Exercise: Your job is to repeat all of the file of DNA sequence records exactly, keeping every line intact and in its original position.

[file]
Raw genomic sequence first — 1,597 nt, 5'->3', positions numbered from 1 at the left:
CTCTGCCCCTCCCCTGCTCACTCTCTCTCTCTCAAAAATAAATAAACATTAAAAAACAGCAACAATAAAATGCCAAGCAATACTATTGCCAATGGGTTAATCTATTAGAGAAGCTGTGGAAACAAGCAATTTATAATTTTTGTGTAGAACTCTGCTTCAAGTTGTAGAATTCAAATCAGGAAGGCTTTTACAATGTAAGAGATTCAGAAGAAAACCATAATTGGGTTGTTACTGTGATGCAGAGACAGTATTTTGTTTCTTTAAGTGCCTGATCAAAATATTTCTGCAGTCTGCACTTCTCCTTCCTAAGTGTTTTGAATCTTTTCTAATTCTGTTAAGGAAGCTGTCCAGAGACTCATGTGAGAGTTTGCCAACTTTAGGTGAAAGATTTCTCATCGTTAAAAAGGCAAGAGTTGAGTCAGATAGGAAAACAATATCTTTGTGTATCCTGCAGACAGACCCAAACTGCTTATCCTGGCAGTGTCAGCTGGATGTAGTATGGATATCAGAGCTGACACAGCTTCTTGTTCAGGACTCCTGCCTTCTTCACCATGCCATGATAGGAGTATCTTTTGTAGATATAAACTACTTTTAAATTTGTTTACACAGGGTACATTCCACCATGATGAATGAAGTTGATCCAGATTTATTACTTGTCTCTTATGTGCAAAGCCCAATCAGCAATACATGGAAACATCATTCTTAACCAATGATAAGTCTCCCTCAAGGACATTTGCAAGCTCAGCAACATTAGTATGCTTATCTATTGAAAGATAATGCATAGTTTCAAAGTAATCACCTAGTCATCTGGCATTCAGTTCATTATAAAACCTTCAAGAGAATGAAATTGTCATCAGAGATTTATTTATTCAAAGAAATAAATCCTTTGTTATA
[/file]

Raw genomic sequence first — 1,597 nt, 5'->3', positions numbered from 1 at the left:
CTCTGCCCCTCCCCTGCTCACTCTCTCTCTCTCAAAAATAAATAAACATTAAAAAACAGCAACAATAAAATGCCAAGCAATACTATTGCCAATGGGTTAATCTATTAGAGAAGCTGTGGAAACAAGCAATTTATAATTTTTGTGTAGAACTCTGCTTCAAGTTGTAGAATTCAAATCAGGAAGGCTTTTACAATGTAAGAGATTCAGAAGAAAACCATAATTGGGTTGTTACTGTGATGCAGAGACAGTATTTTGTTTCTTTAAGTGCCTGATCAAAATATTTCTGCAGTCTGCACTTCTCCTTCCTAAGTGTTTTGAATCTTTTCTAATTCTGTTAAGGAAGCTGTCCAGAGACTCATGTGAGAGTTTGCCAACTTTAGGTGAAAGATTTCTCATCGTTAAAAAGGCAAGAGTTGAGTCAGATAGGAAAACAATATCTTTGTGTATCCTGCAGACAGACCCAAACTGCTTATCCTGGCAGTGTCAGCTGGATGTAGTATGGATATCAGAGCTGACACAGCTTCTTGTTCAGGACTCCTGCCTTCTTCACCATGCCATGATAGGAGTATCTTTTGTAGATATAAACTACTTTTAAATTTGTTTACACAGGGTACATTCCACCATGATGAATGAAGTTGATCCAGATTTATTACTTGTCTCTTATGTGCAAAGCCCAATCAGCAATACATGGAAACATCATTCTTAACCAATGATAAGTCTCCCTCAAGGACATTTGCAAGCTCAGCAACATTAGTATGCTTATCTATTGAAAGATAATGCATAGTTTCAAAGTAATCACCTAGTCATCTGGCATTCAGTTCATTATAAAACCTTCAAGAGAATGAAATTGTCATCAGAGATTTATTTATTCAAAGAAATAAATCCTTTGTTATA